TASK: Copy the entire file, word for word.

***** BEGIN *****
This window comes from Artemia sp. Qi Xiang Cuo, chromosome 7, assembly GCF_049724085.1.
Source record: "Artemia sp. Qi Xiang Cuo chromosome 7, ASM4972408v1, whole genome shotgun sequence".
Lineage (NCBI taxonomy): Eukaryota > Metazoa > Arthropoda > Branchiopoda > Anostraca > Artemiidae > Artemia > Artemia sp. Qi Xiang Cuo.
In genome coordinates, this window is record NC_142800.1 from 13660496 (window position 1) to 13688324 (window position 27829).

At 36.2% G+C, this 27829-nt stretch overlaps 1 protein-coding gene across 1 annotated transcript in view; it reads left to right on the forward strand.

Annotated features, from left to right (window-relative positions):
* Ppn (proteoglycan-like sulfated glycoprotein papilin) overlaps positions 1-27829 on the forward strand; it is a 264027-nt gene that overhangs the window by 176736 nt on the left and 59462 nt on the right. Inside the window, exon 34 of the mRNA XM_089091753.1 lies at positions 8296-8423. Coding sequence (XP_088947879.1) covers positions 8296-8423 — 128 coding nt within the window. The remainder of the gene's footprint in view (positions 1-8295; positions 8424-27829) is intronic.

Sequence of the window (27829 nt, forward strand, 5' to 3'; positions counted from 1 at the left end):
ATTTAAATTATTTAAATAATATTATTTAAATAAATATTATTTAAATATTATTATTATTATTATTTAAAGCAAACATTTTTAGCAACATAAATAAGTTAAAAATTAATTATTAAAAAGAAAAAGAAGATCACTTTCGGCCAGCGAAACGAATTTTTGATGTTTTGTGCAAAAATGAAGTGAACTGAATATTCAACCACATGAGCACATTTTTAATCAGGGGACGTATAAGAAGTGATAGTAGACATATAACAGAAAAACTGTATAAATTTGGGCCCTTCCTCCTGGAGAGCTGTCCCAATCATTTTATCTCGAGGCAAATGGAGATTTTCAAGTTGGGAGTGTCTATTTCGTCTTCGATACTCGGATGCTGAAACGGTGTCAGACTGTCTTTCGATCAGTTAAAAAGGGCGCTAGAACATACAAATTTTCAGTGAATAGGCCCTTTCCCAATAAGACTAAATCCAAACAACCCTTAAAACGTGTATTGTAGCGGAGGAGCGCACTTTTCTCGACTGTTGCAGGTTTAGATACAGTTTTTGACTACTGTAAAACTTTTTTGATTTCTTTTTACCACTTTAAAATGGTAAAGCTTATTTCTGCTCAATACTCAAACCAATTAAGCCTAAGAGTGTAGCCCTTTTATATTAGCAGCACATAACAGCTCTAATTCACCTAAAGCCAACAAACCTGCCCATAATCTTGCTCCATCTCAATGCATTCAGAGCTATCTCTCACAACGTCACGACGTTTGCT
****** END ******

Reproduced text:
This window comes from Artemia sp. Qi Xiang Cuo, chromosome 7, assembly GCF_049724085.1.
Source record: "Artemia sp. Qi Xiang Cuo chromosome 7, ASM4972408v1, whole genome shotgun sequence".
Lineage (NCBI taxonomy): Eukaryota > Metazoa > Arthropoda > Branchiopoda > Anostraca > Artemiidae > Artemia > Artemia sp. Qi Xiang Cuo.
In genome coordinates, this window is record NC_142800.1 from 13660496 (window position 1) to 13688324 (window position 27829).

At 36.2% G+C, this 27829-nt stretch overlaps 1 protein-coding gene across 1 annotated transcript in view; it reads left to right on the forward strand.

Annotated features, from left to right (window-relative positions):
* Ppn (proteoglycan-like sulfated glycoprotein papilin) overlaps positions 1-27829 on the forward strand; it is a 264027-nt gene that overhangs the window by 176736 nt on the left and 59462 nt on the right. Inside the window, exon 34 of the mRNA XM_089091753.1 lies at positions 8296-8423. Coding sequence (XP_088947879.1) covers positions 8296-8423 — 128 coding nt within the window. The remainder of the gene's footprint in view (positions 1-8295; positions 8424-27829) is intronic.

Sequence of the window (27829 nt, forward strand, 5' to 3'; positions counted from 1 at the left end):
ATTTAAATTATTTAAATAATATTATTTAAATAAATATTATTTAAATATTATTATTATTATTATTTAAAGCAAACATTTTTAGCAACATAAATAAGTTAAAAATTAATTATTAAAAAGAAAAAGAAGATCACTTTCGGCCAGCGAAACGAATTTTTGATGTTTTGTGCAAAAATGAAGTGAACTGAATATTCAACCACATGAGCACATTTTTAATCAGGGGACGTATAAGAAGTGATAGTAGACATATAACAGAAAAACTGTATAAATTTGGGCCCTTCCTCCTGGAGAGCTGTCCCAATCATTTTATCTCGAGGCAAATGGAGATTTTCAAGTTGGGAGTGTCTATTTCGTCTTCGATACTCGGATGCTGAAACGGTGTCAGACTGTCTTTCGATCAGTTAAAAAGGGCGCTAGAACATACAAATTTTCAGTGAATAGGCCCTTTCCCAATAAGACTAAATCCAAACAACCCTTAAAACGTGTATTGTAGCGGAGGAGCGCACTTTTCTCGACTGTTGCAGGTTTAGATACAGTTTTTGACTACTGTAAAACTTTTTTGATTTCTTTTTACCACTTTAAAATGGTAAAGCTTATTTCTGCTCAATACTCAAACCAATTAAGCCTAAGAGTGTAGCCCTTTTATATTAGCAGCACATAACAGCTCTAATTCACCTAAAGCCAACAAACCTGCCCATAATCTTGCTCCATCTCAATGCATTCAGAGCTATCTCTCACAACGTCACGACGTTTGCT